An extract from The Intellectual Property and Antitrust Review, 6th Edition

Standard-essential patents

In the United States, the contours of antitrust claims relating to SEPs, such as manipulation of the standard-setting process, standard-setting deception and subsequent breaches of FRAND commitments, have been evolving against the backdrop of the Delrahim DOJ's advocacy to realign antitrust policy with the incentives to innovate that are inherent in the patent grant. This is a developing area of law that may be further shaped by the change in the administration and the turnover of leadership at both the DOJ and the FTC. Notably, the Agencies' prior Guidelines are silent as to the application of the antitrust laws both with respect to SEPs and issues relating to FRAND commitments.

Corporations routinely rely on standards developed by hundreds of national and international standard-setting organisations (SSOs) and standard-developing organisations (SDOs).89 To enable the production of new generations of technology, particularly those that require inter-operation, industry participants work together to develop technical specifications for consensus-driven standards based on scientific and engineering contributions that may come from a private group of companies or a broader collection of market participants, research organisations, government representatives or other international stakeholders. The US Supreme Court has recognised that 'standards can have significant procompetitive advantages', leading most courts to apply the rule of reason to standard-setting by private associations.90 The Court simultaneously noted, however, that '[t]here is no doubt that the members of such associations often have economic incentives to restrain competition and [that] the product standards set by such associations have a serious potential for anticompetitive harm.'91 Some courts in the United States have further held that a plaintiff may assert a potential monopolisation claim when a SEP holder obtains a monopoly by failing to disclose IP rights or by making fraudulent FRAND declarations in order to induce an SSO to adopt a particular standard.92 Courts have disagreed, however, as to whether deception alone is sufficient to state the exclusionary conduct element of a monopolisation claim or whether more must be done to show that the standard would not have been adopted but for the fraudulent misrepresentation or omission such that other technologies were excluded from the standard as a result of the conduct.93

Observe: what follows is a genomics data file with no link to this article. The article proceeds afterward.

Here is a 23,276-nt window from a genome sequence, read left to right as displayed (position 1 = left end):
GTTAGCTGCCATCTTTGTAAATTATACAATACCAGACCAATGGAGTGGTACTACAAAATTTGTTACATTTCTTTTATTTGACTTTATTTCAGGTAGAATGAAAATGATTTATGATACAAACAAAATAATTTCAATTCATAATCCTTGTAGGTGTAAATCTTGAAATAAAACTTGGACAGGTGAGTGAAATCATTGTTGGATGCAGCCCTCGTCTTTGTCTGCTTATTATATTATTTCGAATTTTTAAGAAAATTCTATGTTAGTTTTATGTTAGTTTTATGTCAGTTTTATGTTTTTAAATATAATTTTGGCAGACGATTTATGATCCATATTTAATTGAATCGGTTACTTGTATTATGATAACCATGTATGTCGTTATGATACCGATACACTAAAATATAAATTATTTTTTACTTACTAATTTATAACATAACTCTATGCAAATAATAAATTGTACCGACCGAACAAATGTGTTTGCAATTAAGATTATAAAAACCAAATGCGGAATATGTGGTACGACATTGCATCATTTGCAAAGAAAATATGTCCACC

To encourage companies that invest in research and development to contribute their inventions to the advancement of standardised technologies, standards organisations generally enact IP policies recognising that contributors should be entitled to seek fair compensation for their inventions by enforcing patents that read on standards, known as standard-essential patents.94 To strike a balance against concerns that incorporating patented technologies into a standard could increase a patentee's market power and thus enable the patentee to demand excessive royalties, referred to as patent 'hold up', standards organisations frequently request those contributing patented technologies to a standard to commit to granting licences on FRAND terms.95 What constitutes a FRAND rate ordinarily is not determined by the standards organisation itself, but is left to subsequent negotiations between licensors and licensees.

As discussed above, the New Madison approach espoused by the Delrahim DOJ sought to rebalance the emphasis previously placed on concern for patent 'hold up' by patentees versus patent 'hold out' by implementers who may seek to depress royalty rates or otherwise practice patented technologies without paying royalties.96 There has also been much debate in the United States with respect to who is best suited to determine whether a rate is fair,97 whether FRAND commitments require patentees to license at every level of the supply chain or base royalties on the smallest saleable practicing unit,98 and whether breaching a FRAND commitment constitutes an antitrust violation or merely a contractual commitment as advocated by the Delrahim DOJ.99